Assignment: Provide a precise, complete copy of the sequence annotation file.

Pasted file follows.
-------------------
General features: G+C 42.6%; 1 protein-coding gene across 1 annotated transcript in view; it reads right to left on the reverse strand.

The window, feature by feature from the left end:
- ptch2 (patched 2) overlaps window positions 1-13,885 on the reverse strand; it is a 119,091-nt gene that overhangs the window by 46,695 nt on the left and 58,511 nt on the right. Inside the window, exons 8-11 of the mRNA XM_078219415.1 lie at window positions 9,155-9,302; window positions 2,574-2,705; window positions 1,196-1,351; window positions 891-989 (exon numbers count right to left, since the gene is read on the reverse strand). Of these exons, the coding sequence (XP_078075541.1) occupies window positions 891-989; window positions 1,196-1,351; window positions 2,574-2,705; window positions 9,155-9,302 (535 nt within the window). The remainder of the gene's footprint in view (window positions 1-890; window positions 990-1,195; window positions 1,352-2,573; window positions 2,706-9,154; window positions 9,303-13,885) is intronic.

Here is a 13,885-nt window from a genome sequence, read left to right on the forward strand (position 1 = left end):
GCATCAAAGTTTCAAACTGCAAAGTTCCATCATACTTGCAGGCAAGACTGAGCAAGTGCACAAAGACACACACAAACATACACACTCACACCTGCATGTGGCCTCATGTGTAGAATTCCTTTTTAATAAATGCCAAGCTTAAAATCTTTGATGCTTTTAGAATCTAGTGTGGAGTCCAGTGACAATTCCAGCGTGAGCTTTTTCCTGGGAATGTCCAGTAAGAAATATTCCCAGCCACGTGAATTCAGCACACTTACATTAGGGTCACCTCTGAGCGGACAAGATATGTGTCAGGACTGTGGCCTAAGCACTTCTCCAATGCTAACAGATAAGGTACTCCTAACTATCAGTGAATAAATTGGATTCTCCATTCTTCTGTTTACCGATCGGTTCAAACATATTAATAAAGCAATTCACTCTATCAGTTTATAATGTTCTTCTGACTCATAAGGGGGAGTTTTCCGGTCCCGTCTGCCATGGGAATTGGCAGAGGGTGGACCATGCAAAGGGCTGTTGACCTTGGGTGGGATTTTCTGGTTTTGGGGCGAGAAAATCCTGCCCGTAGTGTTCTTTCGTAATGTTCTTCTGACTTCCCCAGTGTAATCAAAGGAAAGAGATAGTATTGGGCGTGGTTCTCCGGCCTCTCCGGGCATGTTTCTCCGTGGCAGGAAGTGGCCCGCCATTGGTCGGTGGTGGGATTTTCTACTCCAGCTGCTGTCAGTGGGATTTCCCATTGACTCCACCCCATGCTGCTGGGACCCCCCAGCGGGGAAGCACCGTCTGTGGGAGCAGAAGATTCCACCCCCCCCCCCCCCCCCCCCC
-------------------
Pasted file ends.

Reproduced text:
General features: G+C 42.6%; 1 protein-coding gene across 1 annotated transcript in view; it reads right to left on the reverse strand.

The window, feature by feature from the left end:
- ptch2 (patched 2) overlaps window positions 1-13,885 on the reverse strand; it is a 119,091-nt gene that overhangs the window by 46,695 nt on the left and 58,511 nt on the right. Inside the window, exons 8-11 of the mRNA XM_078219415.1 lie at window positions 9,155-9,302; window positions 2,574-2,705; window positions 1,196-1,351; window positions 891-989 (exon numbers count right to left, since the gene is read on the reverse strand). Of these exons, the coding sequence (XP_078075541.1) occupies window positions 891-989; window positions 1,196-1,351; window positions 2,574-2,705; window positions 9,155-9,302 (535 nt within the window). The remainder of the gene's footprint in view (window positions 1-890; window positions 990-1,195; window positions 1,352-2,573; window positions 2,706-9,154; window positions 9,303-13,885) is intronic.

Here is a 13,885-nt window from a genome sequence, read left to right on the forward strand (position 1 = left end):
GCATCAAAGTTTCAAACTGCAAAGTTCCATCATACTTGCAGGCAAGACTGAGCAAGTGCACAAAGACACACACAAACATACACACTCACACCTGCATGTGGCCTCATGTGTAGAATTCCTTTTTAATAAATGCCAAGCTTAAAATCTTTGATGCTTTTAGAATCTAGTGTGGAGTCCAGTGACAATTCCAGCGTGAGCTTTTTCCTGGGAATGTCCAGTAAGAAATATTCCCAGCCACGTGAATTCAGCACACTTACATTAGGGTCACCTCTGAGCGGACAAGATATGTGTCAGGACTGTGGCCTAAGCACTTCTCCAATGCTAACAGATAAGGTACTCCTAACTATCAGTGAATAAATTGGATTCTCCATTCTTCTGTTTACCGATCGGTTCAAACATATTAATAAAGCAATTCACTCTATCAGTTTATAATGTTCTTCTGACTCATAAGGGGGAGTTTTCCGGTCCCGTCTGCCATGGGAATTGGCAGAGGGTGGACCATGCAAAGGGCTGTTGACCTTGGGTGGGATTTTCTGGTTTTGGGGCGAGAAAATCCTGCCCGTAGTGTTCTTTCGTAATGTTCTTCTGACTTCCCCAGTGTAATCAAAGGAAAGAGATAGTATTGGGCGTGGTTCTCCGGCCTCTCCGGGCATGTTTCTCCGTGGCAGGAAGTGGCCCGCCATTGGTCGGTGGTGGGATTTTCTACTCCAGCTGCTGTCAGTGGGATTTCCCATTGACTCCACCCCATGCTGCTGGGACCCCCCAGCGGGGAAGCACCGTCTGTGGGAGCAGAAGATTCCACCCCCCCCCCCCCCCCCCCCC